Ghost blogging and the coming end of the Golden Age of blogging and transparency
May 22, 2007
Let it never be forgot
That there once was a spot
That for one brief shining moment
Was known as Camelot.
- from the musical Camelot
There has been a great conversation raging these past few months in the PR/marketing section of the blogosphere about whether or not "ghost blogging" is acceptable, i.e. the writing of a blog for someone by someone else (including by a PR firm). On the one side are those who don't see any real difference between writing a blog entry for someone and writing a speech, press release (with quotes), annual report, etc. On the other side are those early adopters of social media and others who worship at the altar of Cluetrain who believe that ghost blogging is the polar opposite of what the "transparent" world of social media is all about. Blogs are just another communication vehicle with which we can assist our clients, say one side. Blogs are a departure from "corp-speak" and are meant to be in an authentic, human voice say the other side.
It's been a fascinating discussion to watch, especially as many of the people who I now consider friends have weighed in on the issue. Shel Holtz and Neville Hobson have covered the issue on multiple FIR episodes. Terry Fallis and Dave Jones talked about it on their recent Inside PR #59. Bryan Person kicked off a whole thread with his mention of a "blog" ghost-written by Topaz partners, to which Topaz responded (and made some changes). Back in February, professional ghost writer Sallie Goetsch provided her interesting viewpoint. Chip Griffin talked about it in his Disruptive Dialogue podcast. Mitch Joel just recently wrote excellent posts here and here (this latest one today). Many, many others have written great posts. Folks like Doug Haslam from Topaz has been running around posting excellent comments on so many of those articles. Regular "news" articles have appeared on the topic, such as this in Investors Business Daily: "Writing Blogs Can Be Hard, So Get 'Help'", which predictably set off more blog commentary. Even Scott Adams got into the story with Dilbert.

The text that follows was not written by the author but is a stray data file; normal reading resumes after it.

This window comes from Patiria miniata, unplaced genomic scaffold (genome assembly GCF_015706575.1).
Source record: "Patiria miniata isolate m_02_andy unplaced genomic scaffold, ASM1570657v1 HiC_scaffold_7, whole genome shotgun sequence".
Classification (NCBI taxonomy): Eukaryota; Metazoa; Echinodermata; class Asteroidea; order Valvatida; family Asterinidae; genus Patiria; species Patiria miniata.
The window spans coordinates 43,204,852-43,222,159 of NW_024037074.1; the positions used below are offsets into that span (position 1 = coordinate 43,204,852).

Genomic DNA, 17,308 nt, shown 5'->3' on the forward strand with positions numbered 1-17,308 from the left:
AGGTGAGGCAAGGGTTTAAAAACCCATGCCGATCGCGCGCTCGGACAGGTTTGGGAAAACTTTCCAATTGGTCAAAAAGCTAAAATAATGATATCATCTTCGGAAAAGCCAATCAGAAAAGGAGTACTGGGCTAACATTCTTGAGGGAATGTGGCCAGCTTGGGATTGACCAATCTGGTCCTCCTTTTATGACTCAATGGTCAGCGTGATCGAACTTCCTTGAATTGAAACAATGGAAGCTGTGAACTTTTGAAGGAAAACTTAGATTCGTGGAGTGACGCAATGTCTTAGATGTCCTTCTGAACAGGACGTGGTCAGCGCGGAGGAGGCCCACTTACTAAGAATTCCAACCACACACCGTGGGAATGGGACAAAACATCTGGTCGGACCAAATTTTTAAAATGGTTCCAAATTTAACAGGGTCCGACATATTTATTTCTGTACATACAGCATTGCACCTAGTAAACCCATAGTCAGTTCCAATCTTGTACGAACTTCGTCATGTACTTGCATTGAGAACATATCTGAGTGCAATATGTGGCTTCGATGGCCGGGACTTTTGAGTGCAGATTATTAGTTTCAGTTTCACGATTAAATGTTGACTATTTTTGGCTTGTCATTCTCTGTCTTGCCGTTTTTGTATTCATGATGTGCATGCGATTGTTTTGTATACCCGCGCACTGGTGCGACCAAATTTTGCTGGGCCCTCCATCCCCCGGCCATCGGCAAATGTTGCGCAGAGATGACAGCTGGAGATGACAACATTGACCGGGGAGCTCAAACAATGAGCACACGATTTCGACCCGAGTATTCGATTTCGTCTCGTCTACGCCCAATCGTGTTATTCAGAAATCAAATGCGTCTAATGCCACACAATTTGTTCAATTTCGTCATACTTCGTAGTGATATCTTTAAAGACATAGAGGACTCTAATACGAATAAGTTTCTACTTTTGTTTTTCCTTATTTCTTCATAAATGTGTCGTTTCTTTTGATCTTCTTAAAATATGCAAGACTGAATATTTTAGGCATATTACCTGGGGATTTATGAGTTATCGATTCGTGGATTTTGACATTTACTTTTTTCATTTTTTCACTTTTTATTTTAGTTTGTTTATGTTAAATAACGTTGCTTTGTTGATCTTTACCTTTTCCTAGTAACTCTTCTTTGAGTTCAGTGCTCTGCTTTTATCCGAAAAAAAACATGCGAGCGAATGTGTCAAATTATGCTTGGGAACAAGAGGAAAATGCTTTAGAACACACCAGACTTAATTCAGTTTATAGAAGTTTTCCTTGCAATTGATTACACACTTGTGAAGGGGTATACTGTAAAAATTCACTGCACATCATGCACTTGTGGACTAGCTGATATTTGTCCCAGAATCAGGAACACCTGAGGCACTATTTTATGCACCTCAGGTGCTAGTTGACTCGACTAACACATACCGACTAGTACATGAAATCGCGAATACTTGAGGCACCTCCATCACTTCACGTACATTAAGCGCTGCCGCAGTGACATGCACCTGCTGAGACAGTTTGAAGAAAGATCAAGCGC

To me the most salient point was perhaps Dave Jones commentary in Inside PR #59 that while on one level "there are no rules" in blogging, "the rules today" are all about being transparent, and that rules change.
Transparency... today. But tomorrow?
Given that there are no real "rules", let's call them instead "conventions". The "culture of the Blogosphere" is such that certain "conventions" are adhered to by those who participate. Those who don't adhere to those conventions will be roundly chastised, attacked and otherwise shamed into conforming with the conventions of the culture.